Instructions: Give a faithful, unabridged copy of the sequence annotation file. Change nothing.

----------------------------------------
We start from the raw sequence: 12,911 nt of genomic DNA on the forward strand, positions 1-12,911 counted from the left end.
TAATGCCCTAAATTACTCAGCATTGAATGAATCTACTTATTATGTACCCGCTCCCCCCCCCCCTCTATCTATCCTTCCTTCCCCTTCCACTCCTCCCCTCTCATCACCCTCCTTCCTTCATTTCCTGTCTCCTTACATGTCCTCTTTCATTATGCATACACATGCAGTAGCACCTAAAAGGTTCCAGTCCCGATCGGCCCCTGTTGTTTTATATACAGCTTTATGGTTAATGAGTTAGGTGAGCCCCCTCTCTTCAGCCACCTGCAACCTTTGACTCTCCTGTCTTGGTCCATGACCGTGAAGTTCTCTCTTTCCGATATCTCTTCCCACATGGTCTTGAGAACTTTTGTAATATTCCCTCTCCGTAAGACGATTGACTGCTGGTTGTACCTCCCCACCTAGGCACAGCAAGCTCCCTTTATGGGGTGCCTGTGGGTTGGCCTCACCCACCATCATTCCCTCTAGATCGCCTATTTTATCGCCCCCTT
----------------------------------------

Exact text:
We start from the raw sequence: 12,911 nt of genomic DNA on the forward strand, positions 1-12,911 counted from the left end.
TAATGCCCTAAATTACTCAGCATTGAATGAATCTACTTATTATGTACCCGCTCCCCCCCCCCCTCTATCTATCCTTCCTTCCCCTTCCACTCCTCCCCTCTCATCACCCTCCTTCCTTCATTTCCTGTCTCCTTACATGTCCTCTTTCATTATGCATACACATGCAGTAGCACCTAAAAGGTTCCAGTCCCGATCGGCCCCTGTTGTTTTATATACAGCTTTATGGTTAATGAGTTAGGTGAGCCCCCTCTCTTCAGCCACCTGCAACCTTTGACTCTCCTGTCTTGGTCCATGACCGTGAAGTTCTCTCTTTCCGATATCTCTTCCCACATGGTCTTGAGAACTTTTGTAATATTCCCTCTCCGTAAGACGATTGACTGCTGGTTGTACCTCCCCACCTAGGCACAGCAAGCTCCCTTTATGGGGTGCCTGTGGGTTGGCCTCACCCACCATCATTCCCTCTAGATCGCCTATTTTATCGCCCCCTT